Diligent Board Member Services, a small but targeted software company based in Manhattan's Silicon Alley and traded on the New Zealand Exchange, has developed software that allows mutual fund trustees to be nearly hands-, but certainly completely, paper-free.

The 10 pounds or more of quarterly and annual binder reports that mutual fund directors lug around with them, are transferred on the Diligent platform to what the company's CEO Alex Sodi calls a virtual "encyclopedia."

That's how extensive the board reports, including all of the directors' and committee chairmen's notes, can be.

"It has changed my life as a director-to have the capability to not [have to] drag four feet of material to a board meeting and review it," said SunAmerica Mutual Funds Chairman Samuel Eisenstat. "This is cutting-edge technology that enables board members to more efficiently and effectively fulfill their responsibilities.

"I would urge members of the boards to test this technology," added Eisenstat.

SunAmerica, in fact, was the impetus for Sodi's team to write the software in the first place, in response to the client's 2002 request. In fact, Diligent is an outgrowth of ManCreative Partners, as in Manhattan, a custom web application company Sodi started during the dot-com days. When the SunAmerica request came in, the Diligent team soon realized SunAmerica was onto something big.

Since then, Sodi says, mutual funds have actually become the leading industry in a global movement to digitize the boardroom.

Other fund giants, 40 and counting, have joined the SunAmerica bandwagon, including Allianz Global, John Hancock, Northern Trust, OppenheimerFunds and The Hartford.

Asked why mutual funds, of all industries, are leading this movement, Sodi explains: "Mutual funds have significantly more board materials than other industries, so housing all of the information online in comprehensive, secure programs accessible and downloadable 24/7" is an un-negotiable requirement.

Once trustees become comfortable with the security and the intuitive GUI (graphical user interface), however, they tend to become converts, no matter their age or technological comfort level.

The software "has to be intuitive to use as well as flexible," Sodi said. [Directors] can print [pages or sections] and view [the binder] online. We built a workflow system. We own it and licensed it back to them [SunAmerica]." Diligent estimates that mutual fund directors are responsible for 10 times the amount of due diligence and portfolio reviews of other company directors, primarily due to ongoing regulation and compliance requirements from the SEC, FINRA and other regulators, including state insurance licensing for annuities and hybrid securities products.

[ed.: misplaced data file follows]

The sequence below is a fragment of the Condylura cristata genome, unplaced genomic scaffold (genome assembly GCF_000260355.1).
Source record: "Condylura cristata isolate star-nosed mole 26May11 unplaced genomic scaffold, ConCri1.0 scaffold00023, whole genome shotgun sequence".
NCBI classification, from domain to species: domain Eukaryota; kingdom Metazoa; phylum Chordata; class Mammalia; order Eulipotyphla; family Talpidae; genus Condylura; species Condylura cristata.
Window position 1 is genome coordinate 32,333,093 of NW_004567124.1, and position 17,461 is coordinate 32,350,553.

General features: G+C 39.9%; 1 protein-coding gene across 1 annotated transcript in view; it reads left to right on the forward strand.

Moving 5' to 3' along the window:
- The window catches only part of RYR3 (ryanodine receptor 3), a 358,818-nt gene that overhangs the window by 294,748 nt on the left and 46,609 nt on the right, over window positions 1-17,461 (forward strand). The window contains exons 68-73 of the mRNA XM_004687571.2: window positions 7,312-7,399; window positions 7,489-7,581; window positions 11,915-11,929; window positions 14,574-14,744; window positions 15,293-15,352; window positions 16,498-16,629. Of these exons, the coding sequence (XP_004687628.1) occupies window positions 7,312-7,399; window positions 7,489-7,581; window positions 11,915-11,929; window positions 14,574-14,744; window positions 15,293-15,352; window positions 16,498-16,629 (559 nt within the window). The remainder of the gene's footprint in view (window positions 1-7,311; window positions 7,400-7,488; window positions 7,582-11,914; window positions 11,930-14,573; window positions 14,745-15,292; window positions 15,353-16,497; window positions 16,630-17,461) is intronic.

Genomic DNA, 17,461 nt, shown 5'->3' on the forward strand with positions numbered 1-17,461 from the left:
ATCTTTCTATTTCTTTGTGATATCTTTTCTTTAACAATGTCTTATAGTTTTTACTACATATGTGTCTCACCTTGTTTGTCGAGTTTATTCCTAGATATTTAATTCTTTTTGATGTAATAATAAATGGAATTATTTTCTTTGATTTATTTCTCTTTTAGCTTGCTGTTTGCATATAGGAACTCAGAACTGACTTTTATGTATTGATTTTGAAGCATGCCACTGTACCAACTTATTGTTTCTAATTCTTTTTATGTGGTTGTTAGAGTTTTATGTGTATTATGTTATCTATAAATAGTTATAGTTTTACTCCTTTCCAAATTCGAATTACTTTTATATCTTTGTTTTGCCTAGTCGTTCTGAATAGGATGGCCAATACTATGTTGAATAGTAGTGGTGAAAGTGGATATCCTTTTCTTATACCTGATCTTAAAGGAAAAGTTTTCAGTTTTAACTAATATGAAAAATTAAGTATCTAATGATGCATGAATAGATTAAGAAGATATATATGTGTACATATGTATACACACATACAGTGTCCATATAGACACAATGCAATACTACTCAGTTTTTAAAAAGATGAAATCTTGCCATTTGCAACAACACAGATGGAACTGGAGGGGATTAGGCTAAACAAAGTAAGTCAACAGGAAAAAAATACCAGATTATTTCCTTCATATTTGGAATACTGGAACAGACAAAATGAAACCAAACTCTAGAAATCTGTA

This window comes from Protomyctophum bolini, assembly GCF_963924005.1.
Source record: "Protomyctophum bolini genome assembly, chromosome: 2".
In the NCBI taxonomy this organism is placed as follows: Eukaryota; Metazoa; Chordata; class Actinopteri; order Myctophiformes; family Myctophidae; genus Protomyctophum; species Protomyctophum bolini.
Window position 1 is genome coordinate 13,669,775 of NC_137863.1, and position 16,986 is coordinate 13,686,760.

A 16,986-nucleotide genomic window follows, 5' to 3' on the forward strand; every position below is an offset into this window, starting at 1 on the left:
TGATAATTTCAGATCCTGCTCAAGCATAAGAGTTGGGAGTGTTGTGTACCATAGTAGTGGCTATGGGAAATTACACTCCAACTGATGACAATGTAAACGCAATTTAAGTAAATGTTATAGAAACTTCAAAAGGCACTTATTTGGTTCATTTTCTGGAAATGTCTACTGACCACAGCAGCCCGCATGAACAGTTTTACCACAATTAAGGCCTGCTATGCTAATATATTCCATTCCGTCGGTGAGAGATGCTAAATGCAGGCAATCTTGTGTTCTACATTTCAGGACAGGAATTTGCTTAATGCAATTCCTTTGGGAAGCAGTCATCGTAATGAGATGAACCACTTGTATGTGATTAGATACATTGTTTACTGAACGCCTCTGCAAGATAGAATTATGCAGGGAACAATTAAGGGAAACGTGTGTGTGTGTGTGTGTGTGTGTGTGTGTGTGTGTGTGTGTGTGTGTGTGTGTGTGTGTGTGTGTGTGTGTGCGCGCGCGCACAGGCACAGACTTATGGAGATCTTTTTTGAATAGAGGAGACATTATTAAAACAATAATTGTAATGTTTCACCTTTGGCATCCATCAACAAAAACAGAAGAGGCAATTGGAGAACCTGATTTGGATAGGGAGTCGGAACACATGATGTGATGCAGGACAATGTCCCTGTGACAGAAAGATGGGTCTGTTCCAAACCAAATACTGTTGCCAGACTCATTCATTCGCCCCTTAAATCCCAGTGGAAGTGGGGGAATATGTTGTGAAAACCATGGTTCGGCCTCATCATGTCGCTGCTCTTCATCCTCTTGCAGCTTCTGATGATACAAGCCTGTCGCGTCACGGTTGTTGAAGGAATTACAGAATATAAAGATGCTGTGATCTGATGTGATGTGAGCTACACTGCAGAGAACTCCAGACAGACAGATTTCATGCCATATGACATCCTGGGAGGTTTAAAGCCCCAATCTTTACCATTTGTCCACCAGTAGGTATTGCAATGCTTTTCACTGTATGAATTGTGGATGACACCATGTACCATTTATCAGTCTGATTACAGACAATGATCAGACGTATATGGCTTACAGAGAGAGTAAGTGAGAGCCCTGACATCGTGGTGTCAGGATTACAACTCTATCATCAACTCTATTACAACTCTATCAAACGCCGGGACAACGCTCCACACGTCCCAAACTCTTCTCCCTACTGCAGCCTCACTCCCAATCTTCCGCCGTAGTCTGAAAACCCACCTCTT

"By default, there's 10 times the pain for those producing it [the board books]," Sodi said. The average paper-based board binder runs 9,000 pages or more and is not only heavy. It is not only cumbersome and something directors need to cautiously guard as they travel to board meetings. But it is an administrative headache that heretofore was outsourced at sizeable expense to transfer agents and custodians.

These "encyclopedias," to borrow Sodi's term, even contain audit committee charts and sub-advisor contracts. When that's the case, you are looking at pages numbering 15,000 or more.

On the Diligent software, updates can now be sent simultaneously and in a timely manner to all of the directors concerned-and cost is no longer an issue. All of this is done, Sodi stresses, via a secure Intranet for each investment product. An updated version of the Diligent software even allows directors to review proxy votes by individual portfolio managers or the collective team, as required by the SEC.

Back at the investment advisor, whoever is assigned oversight of the book, be it in the chief compliance officer, chairman's or custodian office, the investment advisor retains complete permissioning control over user rights and tracking administrative and other changes and updates. Thus, directors can only see the live version of the documents, even if they are updated five, 10 or 20 times. This allows general counsel to better control information, as well.

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